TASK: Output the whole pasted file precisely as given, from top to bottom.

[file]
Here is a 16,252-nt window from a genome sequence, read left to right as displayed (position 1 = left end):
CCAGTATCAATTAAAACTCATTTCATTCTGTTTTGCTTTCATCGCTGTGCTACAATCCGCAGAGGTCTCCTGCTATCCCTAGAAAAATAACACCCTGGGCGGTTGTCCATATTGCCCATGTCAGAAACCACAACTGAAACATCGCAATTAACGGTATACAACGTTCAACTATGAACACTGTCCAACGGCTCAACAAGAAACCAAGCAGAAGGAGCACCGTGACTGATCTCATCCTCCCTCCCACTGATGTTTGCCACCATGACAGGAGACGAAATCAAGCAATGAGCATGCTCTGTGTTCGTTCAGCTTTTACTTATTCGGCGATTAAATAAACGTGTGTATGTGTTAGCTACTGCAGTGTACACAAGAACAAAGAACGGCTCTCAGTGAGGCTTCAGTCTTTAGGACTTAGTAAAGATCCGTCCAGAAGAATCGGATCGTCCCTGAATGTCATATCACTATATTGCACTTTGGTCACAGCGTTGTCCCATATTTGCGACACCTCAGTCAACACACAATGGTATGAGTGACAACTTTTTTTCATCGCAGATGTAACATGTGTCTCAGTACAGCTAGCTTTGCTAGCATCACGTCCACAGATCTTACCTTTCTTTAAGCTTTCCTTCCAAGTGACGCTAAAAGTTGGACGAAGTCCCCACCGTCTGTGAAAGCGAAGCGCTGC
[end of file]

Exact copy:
Here is a 16,252-nt window from a genome sequence, read left to right as displayed (position 1 = left end):
CCAGTATCAATTAAAACTCATTTCATTCTGTTTTGCTTTCATCGCTGTGCTACAATCCGCAGAGGTCTCCTGCTATCCCTAGAAAAATAACACCCTGGGCGGTTGTCCATATTGCCCATGTCAGAAACCACAACTGAAACATCGCAATTAACGGTATACAACGTTCAACTATGAACACTGTCCAACGGCTCAACAAGAAACCAAGCAGAAGGAGCACCGTGACTGATCTCATCCTCCCTCCCACTGATGTTTGCCACCATGACAGGAGACGAAATCAAGCAATGAGCATGCTCTGTGTTCGTTCAGCTTTTACTTATTCGGCGATTAAATAAACGTGTGTATGTGTTAGCTACTGCAGTGTACACAAGAACAAAGAACGGCTCTCAGTGAGGCTTCAGTCTTTAGGACTTAGTAAAGATCCGTCCAGAAGAATCGGATCGTCCCTGAATGTCATATCACTATATTGCACTTTGGTCACAGCGTTGTCCCATATTTGCGACACCTCAGTCAACACACAATGGTATGAGTGACAACTTTTTTTCATCGCAGATGTAACATGTGTCTCAGTACAGCTAGCTTTGCTAGCATCACGTCCACAGATCTTACCTTTCTTTAAGCTTTCCTTCCAAGTGACGCTAAAAGTTGGACGAAGTCCCCACCGTCTGTGAAAGCGAAGCGCTGC